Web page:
“American made adult product, worldwide, is still the most desirable content,” Bruder maintains. “The parodies are huge around the world. If you’re playing on Dorcel TV in France, they want parodies. If you’re playing in Erotic Media in Germany, they want the parodies — No. 1. Then it’s Celebrity, and then Teen. It’s the same genres as here that work there.” The only genres that don’t go over outside the U.S. are Urban and Interracial.
Many incipient markets are waiting to be tapped. One of the ripest, according to Mann, is the CIF — Commonwealth of Independent States — which includes Russia and some other Eastern Bloc countries (though not Czech Republic, which has been well penetrated).
Pink Visual’s Boyer observes that “certain countries might represent outstanding opportunities someday but are currently very difficult, if not impossible, to monetize, due to local legal restrictions, and/or the lack of a reliable mechanism for billing customers in that country.”
The likeliest territories, says Mann, are “wherever technology is taking root in what were once considered Third World or technologically slow countries.”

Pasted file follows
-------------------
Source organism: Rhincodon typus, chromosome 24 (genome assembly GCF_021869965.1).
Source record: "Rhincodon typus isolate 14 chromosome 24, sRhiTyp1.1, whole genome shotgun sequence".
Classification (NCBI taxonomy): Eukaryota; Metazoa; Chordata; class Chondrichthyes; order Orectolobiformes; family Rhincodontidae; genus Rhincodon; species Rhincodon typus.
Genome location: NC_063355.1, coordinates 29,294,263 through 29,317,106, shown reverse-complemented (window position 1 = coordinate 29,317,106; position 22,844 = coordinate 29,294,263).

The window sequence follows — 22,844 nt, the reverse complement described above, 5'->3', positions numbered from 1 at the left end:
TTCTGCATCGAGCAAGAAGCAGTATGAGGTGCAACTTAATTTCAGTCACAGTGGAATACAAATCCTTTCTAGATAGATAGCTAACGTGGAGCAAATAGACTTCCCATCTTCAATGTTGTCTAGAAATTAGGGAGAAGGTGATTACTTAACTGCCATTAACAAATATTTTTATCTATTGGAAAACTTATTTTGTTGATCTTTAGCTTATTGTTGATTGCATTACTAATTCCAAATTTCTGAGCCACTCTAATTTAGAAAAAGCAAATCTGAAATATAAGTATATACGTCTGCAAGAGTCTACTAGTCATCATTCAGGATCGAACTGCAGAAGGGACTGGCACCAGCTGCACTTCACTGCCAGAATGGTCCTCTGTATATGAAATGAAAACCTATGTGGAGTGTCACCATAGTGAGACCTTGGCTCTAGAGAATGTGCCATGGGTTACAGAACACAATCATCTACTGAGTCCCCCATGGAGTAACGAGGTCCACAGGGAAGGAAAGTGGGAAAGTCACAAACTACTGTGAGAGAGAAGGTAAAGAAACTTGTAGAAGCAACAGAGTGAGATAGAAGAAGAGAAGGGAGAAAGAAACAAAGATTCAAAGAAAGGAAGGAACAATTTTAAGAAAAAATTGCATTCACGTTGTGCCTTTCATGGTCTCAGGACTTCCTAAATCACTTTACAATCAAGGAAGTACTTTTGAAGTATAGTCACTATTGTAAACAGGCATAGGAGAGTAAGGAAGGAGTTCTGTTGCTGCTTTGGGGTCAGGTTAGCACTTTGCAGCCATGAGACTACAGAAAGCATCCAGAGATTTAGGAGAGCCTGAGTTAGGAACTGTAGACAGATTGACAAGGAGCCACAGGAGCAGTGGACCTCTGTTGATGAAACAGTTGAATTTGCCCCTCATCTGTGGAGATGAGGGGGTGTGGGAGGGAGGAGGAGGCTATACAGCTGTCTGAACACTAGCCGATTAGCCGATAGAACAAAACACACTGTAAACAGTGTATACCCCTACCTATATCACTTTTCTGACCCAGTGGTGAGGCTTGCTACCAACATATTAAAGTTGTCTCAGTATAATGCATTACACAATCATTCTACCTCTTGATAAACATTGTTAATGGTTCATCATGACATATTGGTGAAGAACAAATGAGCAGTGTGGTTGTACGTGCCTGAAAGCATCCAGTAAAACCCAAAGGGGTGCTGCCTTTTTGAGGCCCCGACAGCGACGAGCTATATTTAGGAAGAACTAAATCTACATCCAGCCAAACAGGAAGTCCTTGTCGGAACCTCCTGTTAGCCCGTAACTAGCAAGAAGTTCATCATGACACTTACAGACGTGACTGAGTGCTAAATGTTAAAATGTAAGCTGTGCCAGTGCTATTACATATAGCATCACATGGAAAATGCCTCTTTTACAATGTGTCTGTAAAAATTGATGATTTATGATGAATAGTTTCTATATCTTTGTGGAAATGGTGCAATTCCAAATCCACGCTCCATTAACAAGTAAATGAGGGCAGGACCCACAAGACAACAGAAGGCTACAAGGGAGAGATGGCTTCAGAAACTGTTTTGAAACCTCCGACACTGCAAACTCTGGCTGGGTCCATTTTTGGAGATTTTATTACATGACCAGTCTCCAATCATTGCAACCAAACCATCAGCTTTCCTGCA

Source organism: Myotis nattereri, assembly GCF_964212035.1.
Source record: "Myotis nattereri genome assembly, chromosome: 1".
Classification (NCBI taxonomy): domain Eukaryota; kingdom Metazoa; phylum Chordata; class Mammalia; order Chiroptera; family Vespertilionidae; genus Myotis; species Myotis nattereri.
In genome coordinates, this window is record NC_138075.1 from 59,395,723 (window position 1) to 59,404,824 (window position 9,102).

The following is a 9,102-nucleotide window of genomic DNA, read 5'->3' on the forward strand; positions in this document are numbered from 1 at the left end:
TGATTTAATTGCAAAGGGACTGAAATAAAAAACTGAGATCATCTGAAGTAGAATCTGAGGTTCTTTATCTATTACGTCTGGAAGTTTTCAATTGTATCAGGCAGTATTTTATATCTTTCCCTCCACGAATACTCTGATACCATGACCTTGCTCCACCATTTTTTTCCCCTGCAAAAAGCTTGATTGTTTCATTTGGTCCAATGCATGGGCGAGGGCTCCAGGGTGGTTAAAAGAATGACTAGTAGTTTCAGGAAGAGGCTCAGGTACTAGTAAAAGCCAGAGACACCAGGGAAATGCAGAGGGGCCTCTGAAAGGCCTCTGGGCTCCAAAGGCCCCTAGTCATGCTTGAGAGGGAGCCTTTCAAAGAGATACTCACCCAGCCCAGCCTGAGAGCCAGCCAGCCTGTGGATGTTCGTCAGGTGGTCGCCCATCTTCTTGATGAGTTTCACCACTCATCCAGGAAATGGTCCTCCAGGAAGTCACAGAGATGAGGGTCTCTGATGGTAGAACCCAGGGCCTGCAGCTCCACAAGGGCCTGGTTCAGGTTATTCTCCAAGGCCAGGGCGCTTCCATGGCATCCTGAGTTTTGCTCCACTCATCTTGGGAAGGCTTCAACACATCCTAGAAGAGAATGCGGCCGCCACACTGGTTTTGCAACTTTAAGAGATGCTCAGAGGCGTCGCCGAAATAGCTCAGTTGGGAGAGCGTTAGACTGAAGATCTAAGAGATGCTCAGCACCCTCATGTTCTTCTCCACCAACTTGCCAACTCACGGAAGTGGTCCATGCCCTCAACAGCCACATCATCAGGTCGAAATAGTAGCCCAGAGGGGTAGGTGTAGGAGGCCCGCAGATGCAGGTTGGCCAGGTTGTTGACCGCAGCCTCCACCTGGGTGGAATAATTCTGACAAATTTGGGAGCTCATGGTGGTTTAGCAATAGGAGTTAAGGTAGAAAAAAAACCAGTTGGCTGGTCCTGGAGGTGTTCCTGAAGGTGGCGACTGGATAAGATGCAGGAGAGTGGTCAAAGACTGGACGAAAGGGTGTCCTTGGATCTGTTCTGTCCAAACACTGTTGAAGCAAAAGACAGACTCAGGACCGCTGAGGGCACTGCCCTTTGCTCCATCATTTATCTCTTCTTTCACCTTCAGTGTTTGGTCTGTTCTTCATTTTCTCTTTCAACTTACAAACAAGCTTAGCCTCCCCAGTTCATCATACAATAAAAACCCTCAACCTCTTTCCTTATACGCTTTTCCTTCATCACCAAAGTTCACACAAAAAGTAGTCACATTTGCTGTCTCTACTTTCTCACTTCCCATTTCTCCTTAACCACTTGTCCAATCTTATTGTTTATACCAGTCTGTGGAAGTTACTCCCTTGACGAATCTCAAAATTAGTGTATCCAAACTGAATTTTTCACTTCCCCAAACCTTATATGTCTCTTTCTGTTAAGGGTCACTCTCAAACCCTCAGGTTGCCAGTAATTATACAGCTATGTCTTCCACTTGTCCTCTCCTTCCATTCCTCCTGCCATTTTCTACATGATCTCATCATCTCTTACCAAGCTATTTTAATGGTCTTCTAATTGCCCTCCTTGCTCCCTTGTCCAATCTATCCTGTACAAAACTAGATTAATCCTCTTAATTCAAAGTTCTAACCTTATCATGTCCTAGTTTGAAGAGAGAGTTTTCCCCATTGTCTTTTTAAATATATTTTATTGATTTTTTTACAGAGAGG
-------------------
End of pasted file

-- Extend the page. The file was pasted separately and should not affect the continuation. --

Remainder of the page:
That would include Asia, and the prospect of an Asian porn market has U.S. producers salivating. “Its size,” O’Connell says, “dwarfs all our current markets combined. There are a few things that have to happen before that market opens to us —but I hope I’m around when it does.”
For the future everyone is looking at IPTV (Internet Protocol Television) as the new business model. “That technology hasn’t been too much adopted yet, for adult programming,” Bruder said. “Like, bring it into your computer and transfer it over to your big-screen 3D TV.”
But it’s only a matter of time until so-called convergence takes place. For Mann, the sheer number of likely viewers makes it a good thing, long term. But, “the difficulty is how to monetize it, especially because on the Web we’re dealing with competition from piracy in a way that we never had to with DVD or VHS. Yes, there were pirated DVDs, but not with the ease and almost cultural acceptance that the web has given rise to.”
Plaid Bag’s Reynolds sums it up: “You have to look at every possible platform, every corner of the world. That is how a studio is going to flourish in the future.”